Will there be another time when the developers themselves field questions from the public directly?
The development teams will respond directly to comments at the Community Board’s hearing on the project. In addition, the development teams will prepare written responses to questions asked at the next community engagement meeting. In the meantime, you can submit questions by email at firstname.lastname@example.org.
Why is the Department of Education not involved in the process?
If significant adverse impacts on schools are identified, the Department of City Planning will consult with the School Construction Authority and the Department of Education regarding appropriate mitigation measures.
Is there a time by which EIS must be completed? Can the public get some slightly more specific dates soon?
The Draft EIS must be completed before the projects are referred from the City Planning Commission to the Community Board, and then the Final EIS will need to be completed before the City Planning Commission votes on the project. There is no deadline for these actions to occur, but we anticipate that the Draft EIS will be completed late this summer and the Final EIS will be completed by the end of the year.
What’s the “minor modification” of the “Large-scale Development Plan” that required the EIS process?
A “minor modification” to an existing special permit is needed when changes to an approved site plan or other conditions of a development are required, but the development would comply with the underlying zoning. “Minor modifications” are not subject to the Uniform Land Use Review Procedure (ULURP). Here, development of the proposed projects would require changes to the amount of floor area, lot area, number of dwelling units and other features of the special permit, but all of the projects would comply with and not require any waivers or modifications of underlying zoning. Accordingly, they require “minor modifications” to the existing Large Scale Development Plan.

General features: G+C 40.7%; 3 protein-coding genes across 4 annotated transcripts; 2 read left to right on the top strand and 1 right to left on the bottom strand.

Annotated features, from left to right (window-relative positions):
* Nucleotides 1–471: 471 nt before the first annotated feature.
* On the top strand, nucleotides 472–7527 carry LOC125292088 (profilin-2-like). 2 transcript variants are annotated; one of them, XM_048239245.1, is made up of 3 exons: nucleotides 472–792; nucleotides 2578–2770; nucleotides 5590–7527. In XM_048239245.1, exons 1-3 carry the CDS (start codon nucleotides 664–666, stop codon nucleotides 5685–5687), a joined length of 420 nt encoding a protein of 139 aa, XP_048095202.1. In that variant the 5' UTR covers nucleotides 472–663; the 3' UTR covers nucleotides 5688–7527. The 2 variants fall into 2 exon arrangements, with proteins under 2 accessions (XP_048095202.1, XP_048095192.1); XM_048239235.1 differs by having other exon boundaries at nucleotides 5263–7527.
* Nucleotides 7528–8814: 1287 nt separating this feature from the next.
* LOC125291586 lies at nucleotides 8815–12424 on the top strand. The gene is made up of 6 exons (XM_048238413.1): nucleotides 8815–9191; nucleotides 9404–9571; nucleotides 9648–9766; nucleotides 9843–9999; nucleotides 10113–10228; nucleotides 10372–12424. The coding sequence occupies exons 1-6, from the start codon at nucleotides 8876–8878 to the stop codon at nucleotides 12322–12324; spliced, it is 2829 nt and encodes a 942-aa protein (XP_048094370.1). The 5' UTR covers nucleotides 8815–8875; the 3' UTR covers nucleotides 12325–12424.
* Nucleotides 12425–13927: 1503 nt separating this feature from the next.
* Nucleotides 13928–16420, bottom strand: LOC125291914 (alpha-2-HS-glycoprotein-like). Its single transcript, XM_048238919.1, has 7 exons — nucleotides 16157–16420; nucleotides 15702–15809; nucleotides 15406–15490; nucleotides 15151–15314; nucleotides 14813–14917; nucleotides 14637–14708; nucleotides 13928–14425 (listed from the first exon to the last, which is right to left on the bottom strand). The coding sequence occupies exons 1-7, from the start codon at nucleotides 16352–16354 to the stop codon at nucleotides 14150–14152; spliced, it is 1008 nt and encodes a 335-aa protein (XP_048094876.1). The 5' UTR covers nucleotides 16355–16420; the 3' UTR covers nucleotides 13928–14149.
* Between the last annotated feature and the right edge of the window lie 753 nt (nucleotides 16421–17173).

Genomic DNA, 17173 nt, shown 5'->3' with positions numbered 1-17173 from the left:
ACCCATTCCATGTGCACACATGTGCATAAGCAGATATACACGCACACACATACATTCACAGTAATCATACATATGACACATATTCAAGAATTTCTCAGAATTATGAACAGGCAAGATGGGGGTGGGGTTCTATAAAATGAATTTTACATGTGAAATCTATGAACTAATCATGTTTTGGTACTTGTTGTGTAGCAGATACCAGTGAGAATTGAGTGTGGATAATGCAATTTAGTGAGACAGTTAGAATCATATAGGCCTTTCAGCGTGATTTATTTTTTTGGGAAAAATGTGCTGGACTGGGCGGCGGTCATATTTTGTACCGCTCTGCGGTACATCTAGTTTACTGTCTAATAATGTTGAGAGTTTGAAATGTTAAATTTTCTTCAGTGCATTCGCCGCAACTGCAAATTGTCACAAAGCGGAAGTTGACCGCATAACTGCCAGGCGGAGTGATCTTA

Concerns about having enough time for the public to review the DEIS: 1 month is not enough, hopefully this can be at least 60 to 90 days. Please confirm.
At a minimum, the public will have 45-60 days to review and comment on the Draft EIS (“DEIS”) at the Community Board stage of the review process. Thereafter, the public will have additional opportunities to comment at a public hearing held by the City Planning Commission and to submit written comments as well. The overall public review period for the Draft EIS can be expected to last approximately three to four months.
Is the post scoping session open to the public?
Yes, the community engagement meeting after scoping will be open to the public.
Is there going to be a written report on EIS?
The EIS is a written document that will be available to the public on the DCP website.
How is the EIS going to be discussed at a public meeting?
A public hearing on the Draft EIS will be held by the Department of City Planning after the Draft EIS is published. Members of the public will have an opportunity to speak at the public hearing, and written comments will be accepted for a period of at least 10 days after the hearing.